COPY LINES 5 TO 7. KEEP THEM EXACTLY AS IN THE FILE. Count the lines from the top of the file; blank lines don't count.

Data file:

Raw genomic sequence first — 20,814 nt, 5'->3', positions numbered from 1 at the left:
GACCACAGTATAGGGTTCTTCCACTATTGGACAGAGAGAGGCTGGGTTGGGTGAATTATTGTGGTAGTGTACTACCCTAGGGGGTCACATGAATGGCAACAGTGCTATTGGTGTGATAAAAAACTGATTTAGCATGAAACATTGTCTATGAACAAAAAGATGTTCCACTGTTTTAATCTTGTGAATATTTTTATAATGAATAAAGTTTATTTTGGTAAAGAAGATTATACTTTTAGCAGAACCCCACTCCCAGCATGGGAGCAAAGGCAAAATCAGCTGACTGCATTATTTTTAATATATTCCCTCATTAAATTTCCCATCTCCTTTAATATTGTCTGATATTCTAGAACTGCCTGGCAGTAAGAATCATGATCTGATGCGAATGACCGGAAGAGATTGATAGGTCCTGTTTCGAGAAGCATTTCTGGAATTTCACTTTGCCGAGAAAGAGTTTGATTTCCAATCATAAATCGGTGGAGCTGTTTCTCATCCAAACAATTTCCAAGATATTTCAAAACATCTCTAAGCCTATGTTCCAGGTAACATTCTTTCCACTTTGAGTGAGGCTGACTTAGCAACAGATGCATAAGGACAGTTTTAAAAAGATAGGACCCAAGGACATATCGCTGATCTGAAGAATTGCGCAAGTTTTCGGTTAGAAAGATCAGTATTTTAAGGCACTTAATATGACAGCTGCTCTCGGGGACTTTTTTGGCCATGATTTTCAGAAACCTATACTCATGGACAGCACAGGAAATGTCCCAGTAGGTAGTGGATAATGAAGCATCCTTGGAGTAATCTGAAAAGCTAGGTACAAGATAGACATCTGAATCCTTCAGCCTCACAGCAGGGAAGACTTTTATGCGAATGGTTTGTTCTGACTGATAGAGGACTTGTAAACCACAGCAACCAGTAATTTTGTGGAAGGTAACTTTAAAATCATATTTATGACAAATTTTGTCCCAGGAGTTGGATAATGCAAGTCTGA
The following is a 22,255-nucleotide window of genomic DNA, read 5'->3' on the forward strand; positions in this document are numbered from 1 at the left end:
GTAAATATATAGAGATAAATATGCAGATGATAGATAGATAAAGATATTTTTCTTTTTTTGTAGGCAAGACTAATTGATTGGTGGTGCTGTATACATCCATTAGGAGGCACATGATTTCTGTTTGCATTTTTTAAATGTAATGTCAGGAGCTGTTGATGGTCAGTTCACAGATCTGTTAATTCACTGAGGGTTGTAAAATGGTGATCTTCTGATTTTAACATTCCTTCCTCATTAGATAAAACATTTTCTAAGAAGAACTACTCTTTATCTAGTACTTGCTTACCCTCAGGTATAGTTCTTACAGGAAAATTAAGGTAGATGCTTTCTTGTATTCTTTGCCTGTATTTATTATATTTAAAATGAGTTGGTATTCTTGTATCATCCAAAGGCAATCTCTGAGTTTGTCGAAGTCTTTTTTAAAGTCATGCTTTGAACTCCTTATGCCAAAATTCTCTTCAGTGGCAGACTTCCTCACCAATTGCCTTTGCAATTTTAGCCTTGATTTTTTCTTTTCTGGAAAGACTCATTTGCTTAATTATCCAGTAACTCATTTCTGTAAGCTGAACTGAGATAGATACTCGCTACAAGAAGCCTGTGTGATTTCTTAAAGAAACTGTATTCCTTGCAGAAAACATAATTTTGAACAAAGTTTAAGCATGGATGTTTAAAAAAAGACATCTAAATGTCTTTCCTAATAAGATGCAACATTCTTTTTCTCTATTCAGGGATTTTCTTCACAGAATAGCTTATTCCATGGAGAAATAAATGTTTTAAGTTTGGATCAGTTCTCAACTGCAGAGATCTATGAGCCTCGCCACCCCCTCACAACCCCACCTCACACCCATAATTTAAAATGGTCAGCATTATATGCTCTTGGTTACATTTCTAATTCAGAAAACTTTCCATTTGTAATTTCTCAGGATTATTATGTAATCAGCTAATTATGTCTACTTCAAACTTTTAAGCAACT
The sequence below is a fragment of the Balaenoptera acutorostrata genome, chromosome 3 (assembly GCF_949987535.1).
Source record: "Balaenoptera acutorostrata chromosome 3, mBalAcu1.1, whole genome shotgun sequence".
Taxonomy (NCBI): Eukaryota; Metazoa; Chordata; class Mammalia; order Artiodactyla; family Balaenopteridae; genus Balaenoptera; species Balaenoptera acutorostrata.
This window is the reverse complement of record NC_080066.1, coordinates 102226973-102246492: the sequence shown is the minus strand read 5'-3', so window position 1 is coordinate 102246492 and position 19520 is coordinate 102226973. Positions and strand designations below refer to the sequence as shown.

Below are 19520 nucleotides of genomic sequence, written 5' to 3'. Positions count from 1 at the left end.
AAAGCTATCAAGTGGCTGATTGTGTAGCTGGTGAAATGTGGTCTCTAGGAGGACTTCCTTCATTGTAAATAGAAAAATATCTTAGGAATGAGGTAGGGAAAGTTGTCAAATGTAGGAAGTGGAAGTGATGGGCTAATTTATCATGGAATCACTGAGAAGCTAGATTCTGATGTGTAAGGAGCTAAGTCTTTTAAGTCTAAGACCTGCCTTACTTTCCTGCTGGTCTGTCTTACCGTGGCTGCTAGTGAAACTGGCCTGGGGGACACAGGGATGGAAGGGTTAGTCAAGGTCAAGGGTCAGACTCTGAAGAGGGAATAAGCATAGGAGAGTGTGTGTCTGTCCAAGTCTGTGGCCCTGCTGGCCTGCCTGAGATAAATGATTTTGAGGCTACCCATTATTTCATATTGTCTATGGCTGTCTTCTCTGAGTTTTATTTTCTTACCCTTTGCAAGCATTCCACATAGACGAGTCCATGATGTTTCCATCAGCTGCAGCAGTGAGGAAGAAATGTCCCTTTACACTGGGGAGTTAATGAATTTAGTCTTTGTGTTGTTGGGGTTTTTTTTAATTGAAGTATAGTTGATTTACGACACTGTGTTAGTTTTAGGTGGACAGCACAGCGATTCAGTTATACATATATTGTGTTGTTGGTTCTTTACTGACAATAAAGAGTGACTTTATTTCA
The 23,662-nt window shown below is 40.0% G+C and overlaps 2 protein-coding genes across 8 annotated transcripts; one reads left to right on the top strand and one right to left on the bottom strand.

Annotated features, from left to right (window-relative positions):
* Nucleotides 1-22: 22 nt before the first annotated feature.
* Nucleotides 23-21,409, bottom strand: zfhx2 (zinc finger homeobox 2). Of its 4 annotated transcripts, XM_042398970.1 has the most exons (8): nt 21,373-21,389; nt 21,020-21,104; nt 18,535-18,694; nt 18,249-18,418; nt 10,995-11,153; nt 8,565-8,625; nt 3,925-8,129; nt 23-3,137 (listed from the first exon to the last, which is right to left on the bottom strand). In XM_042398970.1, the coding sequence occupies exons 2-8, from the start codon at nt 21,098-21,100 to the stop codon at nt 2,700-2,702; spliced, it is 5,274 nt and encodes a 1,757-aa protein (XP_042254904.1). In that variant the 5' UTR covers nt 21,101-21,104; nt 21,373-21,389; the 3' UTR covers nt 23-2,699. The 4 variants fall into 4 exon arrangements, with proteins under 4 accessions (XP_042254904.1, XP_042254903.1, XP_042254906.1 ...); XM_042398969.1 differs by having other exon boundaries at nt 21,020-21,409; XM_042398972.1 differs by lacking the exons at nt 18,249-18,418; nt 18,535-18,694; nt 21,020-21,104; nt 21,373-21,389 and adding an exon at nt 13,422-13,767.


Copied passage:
The sequence below is a fragment of the Balaenoptera acutorostrata genome, chromosome 3 (assembly GCF_949987535.1).
Source record: "Balaenoptera acutorostrata chromosome 3, mBalAcu1.1, whole genome shotgun sequence".
Taxonomy (NCBI): Eukaryota; Metazoa; Chordata; class Mammalia; order Artiodactyla; family Balaenopteridae; genus Balaenoptera; species Balaenoptera acutorostrata.